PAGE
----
Five Films To Catch This November

We maybe fast heading towards the depths of Winter, but don’t let the cold or early nights get you down. Instead, bathe in the warm feeling that these final weeks of the year look to see the release of the serious contenders for next year’s awards season. So here at Inside Media Track, we’ve picked our top five films to see this month.

The Master (In Cinemas: 2nd November)

Directorial genius that is Paul Thomas Anderson is back with his first film since 2007’s Oscar-winning masterpiece There Will Be Blood. Having redefined the cinematic landscape with almost every film he’s made, The Master could have a massive look in at the Oscars, and potentially snap up a Best Director award for Anderson that he’s fully deserved for some time. Set after the Second World War, Army dropout Freddie Quell (played by Joaquin Phoenix) follows the teachings and guidance of businessman Lancaster Dodd (played by Philip Seymour Hoffman). But Freddie begins to slowly realise he’s wrapped up in more of a cult following than a religion, with comparisons to Scientology. Wrote by Anderson himself, he looks to address themes of religion that hasn’t always been well received by Hollywood in the past. But maybe for once, the Academy will recognise technical film making quality, over its subject matter.


Argo (In Cinemas: 9th November)

Based loosely on the true story of six American diplomatic hostages rescued from Iran in 1979, Argo sees Ben Affleck‘s return behind the camera since he had success with The Town. With bureaucratic squabbles and civil unrest, CIA agent Tony Mendez (played by Affleck himself) leads a team of operatives looking to rescue American hostages, with the only disguise for them getting into the country being Hollywood film makers looking to make a made up Sci-fi movie in Iran, named Argo.  With a great supporting cast including John Goodman and Bryan Cranston, it’s already received praise in America, with its mix of humour and heroism being its main appeal. Hopefully, it will get the right balance between the comedy approach and its serious approach, and make for a truly heroic story.



End Of Watch (In Cinemas: 23rd November)

With its story telling coming in all different points of view from its main two characters, this looks to be an interesting take on the conventional action movie. Following the lives of two LA police officers (played by Jake Gyllenhaal and Michael Pena), looking to hunt down the underworld criminals in drug dealing, the film looks to have all the hall marks of a video game feel, along with high intensity of action coupled with a heart-felt story around family, all rolled into one. The basic premise looks to make the movie like your ordinary shooting action thriller, yet it’s already received top praise and actually works together quite well. Directed by David Ayer whose already been involved in many police thrillers, it has the potential of providing a thoughtful take on the law without just resorting to gun fights and car chases.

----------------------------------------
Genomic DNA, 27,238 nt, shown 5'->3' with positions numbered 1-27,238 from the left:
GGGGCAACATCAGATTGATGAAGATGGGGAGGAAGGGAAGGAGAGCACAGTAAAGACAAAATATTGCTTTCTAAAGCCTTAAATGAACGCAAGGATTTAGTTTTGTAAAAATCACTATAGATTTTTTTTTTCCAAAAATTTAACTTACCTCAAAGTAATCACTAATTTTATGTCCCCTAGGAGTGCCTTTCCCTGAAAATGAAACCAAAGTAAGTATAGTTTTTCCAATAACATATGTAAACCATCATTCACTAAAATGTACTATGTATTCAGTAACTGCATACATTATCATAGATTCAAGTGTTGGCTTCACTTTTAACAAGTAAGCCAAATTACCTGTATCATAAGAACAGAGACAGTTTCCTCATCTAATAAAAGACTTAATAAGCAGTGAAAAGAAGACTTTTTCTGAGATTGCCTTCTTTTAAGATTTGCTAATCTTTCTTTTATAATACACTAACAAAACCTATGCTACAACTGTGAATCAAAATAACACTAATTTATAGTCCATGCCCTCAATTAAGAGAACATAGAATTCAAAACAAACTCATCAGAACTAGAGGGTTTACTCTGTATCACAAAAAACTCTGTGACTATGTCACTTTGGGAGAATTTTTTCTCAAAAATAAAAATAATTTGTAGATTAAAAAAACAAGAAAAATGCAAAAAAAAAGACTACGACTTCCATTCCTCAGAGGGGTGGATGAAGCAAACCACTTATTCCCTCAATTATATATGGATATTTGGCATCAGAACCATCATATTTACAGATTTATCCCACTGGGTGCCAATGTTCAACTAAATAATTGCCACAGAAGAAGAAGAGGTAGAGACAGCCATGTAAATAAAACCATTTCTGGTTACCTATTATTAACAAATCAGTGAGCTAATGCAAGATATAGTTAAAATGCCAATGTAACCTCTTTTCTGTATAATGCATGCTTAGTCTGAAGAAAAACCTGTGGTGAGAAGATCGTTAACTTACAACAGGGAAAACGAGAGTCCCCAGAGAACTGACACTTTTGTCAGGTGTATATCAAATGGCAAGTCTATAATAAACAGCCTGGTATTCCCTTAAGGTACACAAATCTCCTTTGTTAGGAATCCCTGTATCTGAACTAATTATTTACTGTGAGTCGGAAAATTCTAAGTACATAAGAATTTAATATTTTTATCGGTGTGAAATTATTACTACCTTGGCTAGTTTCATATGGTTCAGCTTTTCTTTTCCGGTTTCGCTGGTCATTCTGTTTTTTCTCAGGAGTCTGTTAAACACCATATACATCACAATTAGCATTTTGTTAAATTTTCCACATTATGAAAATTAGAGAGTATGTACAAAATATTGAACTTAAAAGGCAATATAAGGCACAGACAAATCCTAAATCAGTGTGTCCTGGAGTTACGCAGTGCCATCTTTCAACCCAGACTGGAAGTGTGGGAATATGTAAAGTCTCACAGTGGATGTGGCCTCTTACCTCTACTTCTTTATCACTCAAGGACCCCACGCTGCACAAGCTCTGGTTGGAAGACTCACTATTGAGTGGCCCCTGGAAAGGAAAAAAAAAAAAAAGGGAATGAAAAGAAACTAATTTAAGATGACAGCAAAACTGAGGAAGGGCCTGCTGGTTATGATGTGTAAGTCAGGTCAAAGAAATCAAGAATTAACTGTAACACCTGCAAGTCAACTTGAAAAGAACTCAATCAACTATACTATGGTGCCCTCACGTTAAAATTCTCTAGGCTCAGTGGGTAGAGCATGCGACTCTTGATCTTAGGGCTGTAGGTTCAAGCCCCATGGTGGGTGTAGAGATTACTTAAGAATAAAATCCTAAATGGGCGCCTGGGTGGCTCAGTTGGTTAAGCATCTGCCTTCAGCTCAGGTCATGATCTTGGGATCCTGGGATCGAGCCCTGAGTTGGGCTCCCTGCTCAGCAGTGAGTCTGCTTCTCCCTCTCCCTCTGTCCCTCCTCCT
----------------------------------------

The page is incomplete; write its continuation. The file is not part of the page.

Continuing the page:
Great Expectations (In Cinemas: 30th November)

Debuting at the end of the London Film Festival, director Mike Newell‘s adaptation of Charles Dickens’ classic novel looks to be a big, bold, and indeed British take on the story of Pip (played by Jeremy Irvine) whose affection and help for an escaped convict lands him with an unforseen fortune. With a talented cast including Irvine, Helena Bonham Carter and Ralph Fiennes, this has all the potential to get BAFTA nominations despite Newell’s films not being that highly thought of late. Sticking closely to the novel’s text will determine the film’s success as the story is already fantastic as a stand alone piece, with any big deviation from the source resulting in audiences being dismissive. But it certainly looks to keep Dickens’ vision firmly in view.



Trouble With The Curve (In Cinemas: 30th November)

Clint Eastwood‘s producing collaborator Robert Lorentz directs what looks to be a heart warming father/daughter relationship in the midst of the sporting world, with Eastwood taking a break from directing this time round. Eastwood plays a retiring baseball coach who decides to spend time and bond with his daughter (played by Amy Adams) during his final season. On paper, it may just be a straight forward film about reconciliation and family with the sporting side becoming a back drop for the story. But films that have involved baseball, in the same way as boxing movies, such as Field of Dreams and recently Moneyball have somehow always made the sport the underlining subject from the main purpose of the film, and has worked really well.